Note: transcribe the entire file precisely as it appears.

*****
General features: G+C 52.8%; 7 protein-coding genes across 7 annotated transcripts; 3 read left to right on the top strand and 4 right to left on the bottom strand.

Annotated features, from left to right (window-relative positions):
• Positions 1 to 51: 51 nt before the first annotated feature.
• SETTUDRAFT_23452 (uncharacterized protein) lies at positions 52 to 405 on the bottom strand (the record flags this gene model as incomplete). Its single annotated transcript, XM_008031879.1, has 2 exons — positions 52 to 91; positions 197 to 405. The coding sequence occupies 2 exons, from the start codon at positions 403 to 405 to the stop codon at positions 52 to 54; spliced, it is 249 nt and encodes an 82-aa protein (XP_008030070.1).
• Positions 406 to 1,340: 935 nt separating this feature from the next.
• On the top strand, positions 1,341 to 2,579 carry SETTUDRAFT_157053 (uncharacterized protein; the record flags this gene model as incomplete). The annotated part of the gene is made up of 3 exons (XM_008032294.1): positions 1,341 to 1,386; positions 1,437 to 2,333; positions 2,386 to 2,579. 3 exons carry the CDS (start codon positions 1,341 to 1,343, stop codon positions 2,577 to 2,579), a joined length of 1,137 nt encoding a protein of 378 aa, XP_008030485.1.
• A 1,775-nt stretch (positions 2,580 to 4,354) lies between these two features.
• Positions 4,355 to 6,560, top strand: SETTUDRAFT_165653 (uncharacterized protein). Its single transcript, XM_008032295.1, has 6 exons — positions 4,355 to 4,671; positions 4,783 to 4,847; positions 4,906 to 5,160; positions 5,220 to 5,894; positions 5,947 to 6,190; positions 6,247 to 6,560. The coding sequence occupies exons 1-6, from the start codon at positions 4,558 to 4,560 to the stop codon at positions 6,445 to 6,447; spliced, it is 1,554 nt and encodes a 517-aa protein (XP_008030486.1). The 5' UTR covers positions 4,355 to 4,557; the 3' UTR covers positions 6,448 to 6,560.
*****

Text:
General features: G+C 52.8%; 7 protein-coding genes across 7 annotated transcripts; 3 read left to right on the top strand and 4 right to left on the bottom strand.

Annotated features, from left to right (window-relative positions):
• Positions 1 to 51: 51 nt before the first annotated feature.
• SETTUDRAFT_23452 (uncharacterized protein) lies at positions 52 to 405 on the bottom strand (the record flags this gene model as incomplete). Its single annotated transcript, XM_008031879.1, has 2 exons — positions 52 to 91; positions 197 to 405. The coding sequence occupies 2 exons, from the start codon at positions 403 to 405 to the stop codon at positions 52 to 54; spliced, it is 249 nt and encodes an 82-aa protein (XP_008030070.1).
• Positions 406 to 1,340: 935 nt separating this feature from the next.
• On the top strand, positions 1,341 to 2,579 carry SETTUDRAFT_157053 (uncharacterized protein; the record flags this gene model as incomplete). The annotated part of the gene is made up of 3 exons (XM_008032294.1): positions 1,341 to 1,386; positions 1,437 to 2,333; positions 2,386 to 2,579. 3 exons carry the CDS (start codon positions 1,341 to 1,343, stop codon positions 2,577 to 2,579), a joined length of 1,137 nt encoding a protein of 378 aa, XP_008030485.1.
• A 1,775-nt stretch (positions 2,580 to 4,354) lies between these two features.
• Positions 4,355 to 6,560, top strand: SETTUDRAFT_165653 (uncharacterized protein). Its single transcript, XM_008032295.1, has 6 exons — positions 4,355 to 4,671; positions 4,783 to 4,847; positions 4,906 to 5,160; positions 5,220 to 5,894; positions 5,947 to 6,190; positions 6,247 to 6,560. The coding sequence occupies exons 1-6, from the start codon at positions 4,558 to 4,560 to the stop codon at positions 6,445 to 6,447; spliced, it is 1,554 nt and encodes a 517-aa protein (XP_008030486.1). The 5' UTR covers positions 4,355 to 4,557; the 3' UTR covers positions 6,448 to 6,560.